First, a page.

A brand is a mental image. “Branding” is the full set of activities that entrepreneurs engage in to build these mental images.
Branding includes everything from your website and your signs to the way your store looks and the way your employees treat your customers. Branding also includes polices and procedures — infrastructure that ensures your brand will be maintained for the life of your business.
When your branding activities successfully create an image in the mind of a consumer it helps them make a decision about what to buy. If automobile safety is one of my primary concerns, I’m almost certainly going to take a look at Volvo. The company has been associating its brand with that word for decades, and the consistency of their messaging has enabled the brand to consistently attract a particular set of consumers. In this way, they have set themselves apart from other car makers like Rolls-Royce and Ferrari. Even though a Rolls may be just as safe as a Volvo, “safety” has not been the primary message behind the brand. Effective branding establishes an image for your business while differentiating your business from your competitors.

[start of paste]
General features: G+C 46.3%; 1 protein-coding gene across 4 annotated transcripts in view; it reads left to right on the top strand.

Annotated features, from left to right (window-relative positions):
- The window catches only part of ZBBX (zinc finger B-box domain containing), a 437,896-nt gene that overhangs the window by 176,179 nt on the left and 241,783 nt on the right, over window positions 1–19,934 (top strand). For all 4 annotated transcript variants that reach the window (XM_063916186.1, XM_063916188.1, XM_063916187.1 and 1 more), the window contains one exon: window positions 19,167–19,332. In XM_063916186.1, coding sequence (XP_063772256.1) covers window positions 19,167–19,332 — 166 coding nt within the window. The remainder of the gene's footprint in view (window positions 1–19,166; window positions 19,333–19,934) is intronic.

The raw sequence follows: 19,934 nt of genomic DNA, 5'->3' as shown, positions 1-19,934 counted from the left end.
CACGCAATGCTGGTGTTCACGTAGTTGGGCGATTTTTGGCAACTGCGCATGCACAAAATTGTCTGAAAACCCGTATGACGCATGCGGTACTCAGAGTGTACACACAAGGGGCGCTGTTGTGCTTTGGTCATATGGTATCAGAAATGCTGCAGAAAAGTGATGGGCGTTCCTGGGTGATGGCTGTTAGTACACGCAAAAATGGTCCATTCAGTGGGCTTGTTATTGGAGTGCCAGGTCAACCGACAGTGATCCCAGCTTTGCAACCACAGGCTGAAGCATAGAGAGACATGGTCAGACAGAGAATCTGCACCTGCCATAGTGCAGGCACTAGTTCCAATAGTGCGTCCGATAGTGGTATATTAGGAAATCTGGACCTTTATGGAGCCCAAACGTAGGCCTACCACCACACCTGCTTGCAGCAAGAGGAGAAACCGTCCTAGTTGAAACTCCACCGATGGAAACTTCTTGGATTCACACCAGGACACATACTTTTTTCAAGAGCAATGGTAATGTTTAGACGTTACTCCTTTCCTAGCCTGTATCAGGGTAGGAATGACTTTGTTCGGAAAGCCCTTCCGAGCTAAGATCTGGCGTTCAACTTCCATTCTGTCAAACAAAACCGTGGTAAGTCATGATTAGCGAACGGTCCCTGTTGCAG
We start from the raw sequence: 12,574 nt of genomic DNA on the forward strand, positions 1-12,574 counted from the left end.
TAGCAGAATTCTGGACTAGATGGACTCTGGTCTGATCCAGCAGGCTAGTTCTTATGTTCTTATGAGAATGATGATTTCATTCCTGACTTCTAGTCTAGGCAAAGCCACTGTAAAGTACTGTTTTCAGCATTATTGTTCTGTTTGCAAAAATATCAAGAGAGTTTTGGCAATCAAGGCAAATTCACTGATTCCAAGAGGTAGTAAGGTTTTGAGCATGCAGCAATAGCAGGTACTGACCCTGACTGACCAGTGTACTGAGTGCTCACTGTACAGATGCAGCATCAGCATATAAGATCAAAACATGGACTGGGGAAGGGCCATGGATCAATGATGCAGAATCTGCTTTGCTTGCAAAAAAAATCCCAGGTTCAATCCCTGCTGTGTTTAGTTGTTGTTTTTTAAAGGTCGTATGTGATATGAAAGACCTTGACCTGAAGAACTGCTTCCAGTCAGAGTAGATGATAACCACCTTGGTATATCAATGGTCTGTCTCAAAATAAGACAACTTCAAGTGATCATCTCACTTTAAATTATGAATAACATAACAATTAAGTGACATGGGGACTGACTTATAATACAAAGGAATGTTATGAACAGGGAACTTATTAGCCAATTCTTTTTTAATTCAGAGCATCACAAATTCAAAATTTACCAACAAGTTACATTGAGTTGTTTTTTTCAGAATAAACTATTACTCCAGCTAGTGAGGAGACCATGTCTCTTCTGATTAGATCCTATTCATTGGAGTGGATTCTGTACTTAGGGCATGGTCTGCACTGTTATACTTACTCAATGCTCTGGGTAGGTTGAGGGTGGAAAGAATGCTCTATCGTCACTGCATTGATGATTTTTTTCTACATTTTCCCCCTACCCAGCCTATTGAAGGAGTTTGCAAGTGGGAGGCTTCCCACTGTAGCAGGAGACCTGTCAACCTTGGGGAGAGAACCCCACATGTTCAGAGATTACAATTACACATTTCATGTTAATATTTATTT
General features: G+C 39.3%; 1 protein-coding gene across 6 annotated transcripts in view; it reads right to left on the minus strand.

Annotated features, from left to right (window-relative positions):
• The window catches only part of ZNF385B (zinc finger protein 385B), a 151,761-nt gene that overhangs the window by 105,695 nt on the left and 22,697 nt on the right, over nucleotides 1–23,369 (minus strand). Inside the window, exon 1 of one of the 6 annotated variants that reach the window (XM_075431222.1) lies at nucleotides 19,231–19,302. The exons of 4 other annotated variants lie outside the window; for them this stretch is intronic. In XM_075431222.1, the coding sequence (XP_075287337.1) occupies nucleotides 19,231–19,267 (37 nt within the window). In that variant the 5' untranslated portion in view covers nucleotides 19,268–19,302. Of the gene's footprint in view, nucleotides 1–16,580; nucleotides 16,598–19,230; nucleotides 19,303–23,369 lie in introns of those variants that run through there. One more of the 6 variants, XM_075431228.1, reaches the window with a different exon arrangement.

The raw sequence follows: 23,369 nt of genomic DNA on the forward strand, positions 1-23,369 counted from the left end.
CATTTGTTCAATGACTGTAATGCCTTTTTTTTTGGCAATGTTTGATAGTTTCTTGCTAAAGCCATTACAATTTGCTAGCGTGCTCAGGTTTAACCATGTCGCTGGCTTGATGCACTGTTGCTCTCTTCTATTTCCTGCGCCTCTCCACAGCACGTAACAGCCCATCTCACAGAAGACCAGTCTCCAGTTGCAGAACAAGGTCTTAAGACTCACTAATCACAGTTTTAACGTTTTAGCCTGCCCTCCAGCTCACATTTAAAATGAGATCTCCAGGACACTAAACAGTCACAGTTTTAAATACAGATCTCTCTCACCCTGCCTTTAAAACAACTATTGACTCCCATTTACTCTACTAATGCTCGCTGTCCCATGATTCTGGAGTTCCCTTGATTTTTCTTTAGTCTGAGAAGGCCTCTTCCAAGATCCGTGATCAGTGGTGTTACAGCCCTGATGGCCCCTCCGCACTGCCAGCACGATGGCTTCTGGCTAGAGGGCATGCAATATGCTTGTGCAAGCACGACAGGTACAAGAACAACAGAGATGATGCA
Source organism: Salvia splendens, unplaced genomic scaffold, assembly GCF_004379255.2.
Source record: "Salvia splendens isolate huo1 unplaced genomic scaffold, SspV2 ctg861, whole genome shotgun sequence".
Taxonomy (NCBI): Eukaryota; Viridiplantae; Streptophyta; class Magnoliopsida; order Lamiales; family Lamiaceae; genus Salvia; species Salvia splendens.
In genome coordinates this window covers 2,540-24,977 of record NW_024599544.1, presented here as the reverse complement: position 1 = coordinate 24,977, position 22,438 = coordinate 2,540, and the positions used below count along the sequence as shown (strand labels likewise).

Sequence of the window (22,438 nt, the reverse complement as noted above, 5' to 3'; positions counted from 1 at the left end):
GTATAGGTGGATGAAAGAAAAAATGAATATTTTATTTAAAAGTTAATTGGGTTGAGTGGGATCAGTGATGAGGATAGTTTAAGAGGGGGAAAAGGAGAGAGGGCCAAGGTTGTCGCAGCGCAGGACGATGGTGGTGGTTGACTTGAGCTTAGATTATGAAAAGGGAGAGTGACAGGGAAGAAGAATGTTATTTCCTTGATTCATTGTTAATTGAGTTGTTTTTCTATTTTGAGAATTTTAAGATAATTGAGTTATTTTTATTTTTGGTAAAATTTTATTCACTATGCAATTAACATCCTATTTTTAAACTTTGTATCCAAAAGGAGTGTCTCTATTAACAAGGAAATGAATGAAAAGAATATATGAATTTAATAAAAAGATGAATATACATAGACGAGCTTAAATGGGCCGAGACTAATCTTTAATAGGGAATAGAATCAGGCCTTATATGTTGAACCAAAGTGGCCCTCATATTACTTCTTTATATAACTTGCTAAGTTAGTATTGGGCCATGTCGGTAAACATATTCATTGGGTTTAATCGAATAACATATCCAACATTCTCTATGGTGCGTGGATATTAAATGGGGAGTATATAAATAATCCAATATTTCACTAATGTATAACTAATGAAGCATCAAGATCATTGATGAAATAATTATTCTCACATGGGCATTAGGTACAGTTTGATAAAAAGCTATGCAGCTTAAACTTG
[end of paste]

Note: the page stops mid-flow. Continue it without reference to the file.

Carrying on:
These mental associations take time and require maintenance. Spending time and money to build a brand is similar to purchasing a piece of equipment that will be used to manufacture products — it enables a business to generate income over the long term if it is regularly maintained and repaired. Branding is a long-term investment*. A strong brand can improve customer satisfaction, enable expansion, improve new product launches and create a loyal customer base. If you're interested in building a company that will generate revenue for several years, you should invest in your brand in precisely the same way you would invest in quality equipment or talented employees.
(*This distinction is, however, unrelated to accounting principles and practices. Consult with a qualified accountant to choose the right way to expense branding activities.)